Search

Still not fading away after all these years

PUBLISHED: 17:07 18 February 2011 | UPDATED: 17:36 18 February 2011

Gered Mankowitz's Behind the Buttons, showing the Stones on Primrose Hill in 1966

Gered Mankowitz's Behind the Buttons, showing the Stones on Primrose Hill in 1966

PHOTOGRAPH BY GERED MANKOWITZ copyright: BOWSTIR Ltd. 2011/mankowitz.com

PREVIOUSLY unseen photographs of the Rolling Stones posing on Primrose Hill are set to go on show at a Hampstead art gallery, alongside iconic images of the band in the 1960s.

The rare pictures will be exhibited at the Zebra One Gallery in Perrins Court in April and May. They were taken by Gered Mankowitz, who previously snapped Mick Jagger’s old flame Marianne Faithful and toured America with the Stones in 1965.

He worked with the band regularly until 1967 and established himself as one of London’s leading rock photographers.

Mankowitz is also the son of famed screenwriter Wolf Mankovitz, whose film credits include the first James Bond film Dr No.

His work will be shown alongside yet more extraordinary images from the legendary photo session for the Rolling Stone’s Beggars Banquet album taken in 1968.

The pictures of the band in all their glory were taken by photographer Michael Joseph.

The two-day shoot, which included a cat, three dogs, a sheep and a goat, took place at Victorian society painter Frank Owen Salisbury’s former home, Sarum Chase in Hampstead. The Stones were said to have arrived somewhat frazzled after Brian Jones had been busted for drugs the day before.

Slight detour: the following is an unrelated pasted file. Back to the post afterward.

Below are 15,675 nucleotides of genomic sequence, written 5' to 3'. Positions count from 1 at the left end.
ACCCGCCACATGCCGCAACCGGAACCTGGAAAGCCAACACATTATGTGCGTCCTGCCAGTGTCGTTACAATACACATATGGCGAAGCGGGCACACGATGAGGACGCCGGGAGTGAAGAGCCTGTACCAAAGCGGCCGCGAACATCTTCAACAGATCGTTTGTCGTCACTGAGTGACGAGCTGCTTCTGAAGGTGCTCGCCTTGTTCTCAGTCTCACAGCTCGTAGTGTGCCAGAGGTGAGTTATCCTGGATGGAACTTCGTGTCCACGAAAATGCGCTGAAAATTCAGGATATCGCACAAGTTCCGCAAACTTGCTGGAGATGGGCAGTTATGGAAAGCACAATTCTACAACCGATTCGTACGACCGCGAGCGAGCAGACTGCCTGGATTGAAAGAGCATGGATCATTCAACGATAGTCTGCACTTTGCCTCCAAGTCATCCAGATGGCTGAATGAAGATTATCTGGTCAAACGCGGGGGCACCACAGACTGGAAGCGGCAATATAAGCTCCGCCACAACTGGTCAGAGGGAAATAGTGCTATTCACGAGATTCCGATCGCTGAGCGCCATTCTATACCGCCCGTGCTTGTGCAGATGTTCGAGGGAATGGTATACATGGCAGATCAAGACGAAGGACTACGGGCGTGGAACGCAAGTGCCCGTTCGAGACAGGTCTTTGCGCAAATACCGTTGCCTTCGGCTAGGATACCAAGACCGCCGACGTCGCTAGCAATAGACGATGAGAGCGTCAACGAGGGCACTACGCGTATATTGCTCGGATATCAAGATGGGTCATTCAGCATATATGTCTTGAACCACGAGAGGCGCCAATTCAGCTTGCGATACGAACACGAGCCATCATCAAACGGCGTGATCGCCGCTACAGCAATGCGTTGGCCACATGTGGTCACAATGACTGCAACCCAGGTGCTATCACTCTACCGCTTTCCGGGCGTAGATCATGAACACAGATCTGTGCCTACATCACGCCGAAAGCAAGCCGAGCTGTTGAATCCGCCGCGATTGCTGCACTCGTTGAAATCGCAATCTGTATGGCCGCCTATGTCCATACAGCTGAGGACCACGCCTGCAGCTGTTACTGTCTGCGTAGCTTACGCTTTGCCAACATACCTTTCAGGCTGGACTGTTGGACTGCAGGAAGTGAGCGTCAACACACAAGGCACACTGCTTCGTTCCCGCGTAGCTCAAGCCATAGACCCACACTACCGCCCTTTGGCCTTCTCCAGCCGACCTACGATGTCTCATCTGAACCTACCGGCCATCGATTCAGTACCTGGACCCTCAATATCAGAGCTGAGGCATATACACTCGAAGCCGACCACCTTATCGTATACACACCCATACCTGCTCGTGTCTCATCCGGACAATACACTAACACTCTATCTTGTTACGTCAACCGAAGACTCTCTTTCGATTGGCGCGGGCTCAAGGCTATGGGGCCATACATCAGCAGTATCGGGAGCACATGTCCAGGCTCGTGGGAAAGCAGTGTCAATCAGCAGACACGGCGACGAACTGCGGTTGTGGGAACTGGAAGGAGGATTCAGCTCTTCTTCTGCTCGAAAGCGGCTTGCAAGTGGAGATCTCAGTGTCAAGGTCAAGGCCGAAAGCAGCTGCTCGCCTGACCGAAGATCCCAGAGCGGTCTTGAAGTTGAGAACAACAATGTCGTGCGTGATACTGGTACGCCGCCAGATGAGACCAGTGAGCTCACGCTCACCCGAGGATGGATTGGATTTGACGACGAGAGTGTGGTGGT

This was Joseph’s first and last rock n’ roll session but over the years he has shot many legendary figures including Sir Harold Macmillan and Field Marshall Montgomery and went on to become one of Britain’s most successful commercial photographers.

Recalling his short but memorable involvement with the Rolling Stones, Joseph said: “The Stones shoot was extraordinary, wild and hugely memorable. It was the swinging 60s and art director Mike Peters, in the pre-Polaroid era, gave me carte blanche. Having a Kodalith print in my portfolio brought me even more extravagant scenes. At times I had over 80 extras on shoots but luckily never so many animals.

“These large groups began to be known in the trade as a ‘Michael Joseph’ which was compliment indeed.”

o The photographic exhibition will being on April 30 and run until May 14.


If you value what this story gives you, please consider supporting the Ham&High. Click the link in the yellow box below for details.

Become a supporter

This newspaper has been a central part of community life for many years, through good times and bad, serving as your advocate and trusted source of local information. Our industry is facing testing times, which is why I’m asking for your support. Every single contribution will help us continue to produce award-winning local journalism that makes a measurable difference to our community.

Thank you.

Most Read

Most Read

Latest from the Hampstead Highgate Express